Pebble Time is a lower-end product when compared to the likes of the Apple Watch or LG Watch Urbane. It has huge plastic bezels, a non-touch screen and a default band is a stretchy and rubbery. However if do not want to go into the poorhouse to have a smartwatch this can be forgiven.

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Not to be outdone by the Apple Watch, there is a great Mickey Mouse watchface available here as well!

This smart watch is a happy reminder of what made Pebble a major player in the smartwatch arena in the first place. First, this new watch looks better than I thought it would. Do not misunderstand, this is not elegant, luxurious or jewelry-like in any way – but it has a simplistic view that many will appreciate. Not everyone wants to scream out, “Hey look  at me,I have a smartwatch!”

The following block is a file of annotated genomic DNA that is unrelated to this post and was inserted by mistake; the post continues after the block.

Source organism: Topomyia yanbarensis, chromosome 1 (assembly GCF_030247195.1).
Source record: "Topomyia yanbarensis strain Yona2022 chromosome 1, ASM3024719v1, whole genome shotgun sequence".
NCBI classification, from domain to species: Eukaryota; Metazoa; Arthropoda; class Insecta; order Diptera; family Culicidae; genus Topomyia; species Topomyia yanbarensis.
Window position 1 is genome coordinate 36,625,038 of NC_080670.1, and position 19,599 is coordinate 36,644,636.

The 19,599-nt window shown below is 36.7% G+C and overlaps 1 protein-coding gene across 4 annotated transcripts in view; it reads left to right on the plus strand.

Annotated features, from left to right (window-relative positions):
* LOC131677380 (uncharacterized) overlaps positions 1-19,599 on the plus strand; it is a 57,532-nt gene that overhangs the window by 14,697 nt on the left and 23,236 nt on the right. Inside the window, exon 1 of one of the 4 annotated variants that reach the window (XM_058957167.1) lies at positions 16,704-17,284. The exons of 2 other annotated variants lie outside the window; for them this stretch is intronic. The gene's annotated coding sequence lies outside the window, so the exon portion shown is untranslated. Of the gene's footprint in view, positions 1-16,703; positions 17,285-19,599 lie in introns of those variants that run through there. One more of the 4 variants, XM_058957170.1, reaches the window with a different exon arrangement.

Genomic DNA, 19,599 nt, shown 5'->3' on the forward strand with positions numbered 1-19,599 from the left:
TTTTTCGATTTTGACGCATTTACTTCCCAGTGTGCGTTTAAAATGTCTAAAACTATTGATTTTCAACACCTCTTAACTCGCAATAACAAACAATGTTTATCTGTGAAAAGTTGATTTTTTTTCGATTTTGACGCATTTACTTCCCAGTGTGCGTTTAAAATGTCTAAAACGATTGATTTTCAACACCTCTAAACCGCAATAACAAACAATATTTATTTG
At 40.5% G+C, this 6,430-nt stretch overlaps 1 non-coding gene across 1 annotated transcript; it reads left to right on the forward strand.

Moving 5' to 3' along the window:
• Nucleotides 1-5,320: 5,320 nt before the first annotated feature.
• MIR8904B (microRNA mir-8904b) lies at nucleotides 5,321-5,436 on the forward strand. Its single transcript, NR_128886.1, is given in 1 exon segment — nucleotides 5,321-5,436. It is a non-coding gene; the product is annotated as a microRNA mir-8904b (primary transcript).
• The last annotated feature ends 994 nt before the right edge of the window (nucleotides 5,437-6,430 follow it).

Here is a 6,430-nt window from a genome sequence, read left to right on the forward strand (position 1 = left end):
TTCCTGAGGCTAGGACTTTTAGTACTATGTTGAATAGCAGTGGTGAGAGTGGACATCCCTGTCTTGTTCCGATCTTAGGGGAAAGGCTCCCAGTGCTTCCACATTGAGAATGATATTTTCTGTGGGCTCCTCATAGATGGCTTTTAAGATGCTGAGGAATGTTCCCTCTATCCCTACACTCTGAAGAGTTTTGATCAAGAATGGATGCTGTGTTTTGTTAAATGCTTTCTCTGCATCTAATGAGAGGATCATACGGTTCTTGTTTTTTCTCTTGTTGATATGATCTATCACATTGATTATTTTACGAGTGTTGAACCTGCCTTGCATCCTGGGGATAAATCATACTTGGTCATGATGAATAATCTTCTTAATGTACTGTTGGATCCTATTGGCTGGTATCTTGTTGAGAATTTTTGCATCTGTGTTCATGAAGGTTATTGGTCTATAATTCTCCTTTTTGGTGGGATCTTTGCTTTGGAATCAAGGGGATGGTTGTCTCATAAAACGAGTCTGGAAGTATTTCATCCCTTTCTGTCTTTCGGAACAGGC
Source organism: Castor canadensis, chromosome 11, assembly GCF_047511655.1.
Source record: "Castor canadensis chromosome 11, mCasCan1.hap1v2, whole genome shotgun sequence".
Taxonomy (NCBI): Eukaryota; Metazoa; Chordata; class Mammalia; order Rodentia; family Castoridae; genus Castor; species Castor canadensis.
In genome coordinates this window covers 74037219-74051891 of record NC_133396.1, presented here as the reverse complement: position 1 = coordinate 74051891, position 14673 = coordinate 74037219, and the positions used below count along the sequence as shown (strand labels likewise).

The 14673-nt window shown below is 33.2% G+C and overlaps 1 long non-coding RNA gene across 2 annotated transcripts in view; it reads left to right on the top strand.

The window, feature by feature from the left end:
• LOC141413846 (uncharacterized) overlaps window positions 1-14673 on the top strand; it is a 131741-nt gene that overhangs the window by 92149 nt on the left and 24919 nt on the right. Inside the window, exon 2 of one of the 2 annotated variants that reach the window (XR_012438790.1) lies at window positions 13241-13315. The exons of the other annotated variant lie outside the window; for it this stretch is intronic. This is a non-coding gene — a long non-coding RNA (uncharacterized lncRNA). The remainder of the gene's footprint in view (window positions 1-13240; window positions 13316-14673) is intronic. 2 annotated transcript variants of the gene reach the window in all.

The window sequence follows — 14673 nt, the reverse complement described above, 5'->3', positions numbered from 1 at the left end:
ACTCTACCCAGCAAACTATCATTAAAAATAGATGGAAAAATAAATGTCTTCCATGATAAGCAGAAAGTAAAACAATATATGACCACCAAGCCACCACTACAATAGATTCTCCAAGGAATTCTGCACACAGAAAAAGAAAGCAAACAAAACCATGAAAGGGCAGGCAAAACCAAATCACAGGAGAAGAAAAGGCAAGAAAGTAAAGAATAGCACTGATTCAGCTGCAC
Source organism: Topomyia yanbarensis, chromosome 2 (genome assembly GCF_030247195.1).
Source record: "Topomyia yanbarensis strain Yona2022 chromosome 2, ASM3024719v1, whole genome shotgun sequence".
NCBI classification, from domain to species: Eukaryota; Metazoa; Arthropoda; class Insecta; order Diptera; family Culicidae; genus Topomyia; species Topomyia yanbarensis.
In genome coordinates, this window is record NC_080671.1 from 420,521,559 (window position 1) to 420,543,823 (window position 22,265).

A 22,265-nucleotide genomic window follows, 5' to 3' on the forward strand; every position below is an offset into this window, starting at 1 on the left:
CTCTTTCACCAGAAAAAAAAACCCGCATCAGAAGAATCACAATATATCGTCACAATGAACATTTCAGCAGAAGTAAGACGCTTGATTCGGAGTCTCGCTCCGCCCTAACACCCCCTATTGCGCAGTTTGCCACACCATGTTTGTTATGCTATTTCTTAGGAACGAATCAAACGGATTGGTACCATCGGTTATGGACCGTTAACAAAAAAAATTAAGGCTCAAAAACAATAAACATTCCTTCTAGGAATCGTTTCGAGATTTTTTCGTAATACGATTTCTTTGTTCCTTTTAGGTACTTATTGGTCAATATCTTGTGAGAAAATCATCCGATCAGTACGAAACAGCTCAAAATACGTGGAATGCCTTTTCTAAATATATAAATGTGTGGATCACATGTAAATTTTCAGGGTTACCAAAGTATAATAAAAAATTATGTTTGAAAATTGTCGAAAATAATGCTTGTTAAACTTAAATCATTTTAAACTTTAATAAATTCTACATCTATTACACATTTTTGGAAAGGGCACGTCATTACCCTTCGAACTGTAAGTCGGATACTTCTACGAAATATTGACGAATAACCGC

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For me I just dig this Star Trek LCARS watchface. Just look at all of that information displayed on the screen!

The thick lines of that bezel and the border surrounding the screen bleed into the software’s visual theme – making the design feel less like a cost-cutting necessity and more like a choice (which could be an illusion, but at least it’s an effective one).

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All of the basic functions of a good smartwatch are here. Notifications appear on the watch with a vibration and they are easy to read at a glance.

Its software is now organized as a timeline. From the main watch face, the down button (again, it relies on four physical buttons, as there’s no touchscreen) moves forward in time, while the up button moves back. It’s logical, but it might only make sense for people with busy schedules full of lots of calendar events. The process of getting back to missed notifications is actually a bit less straightforward than it was on older Pebbles.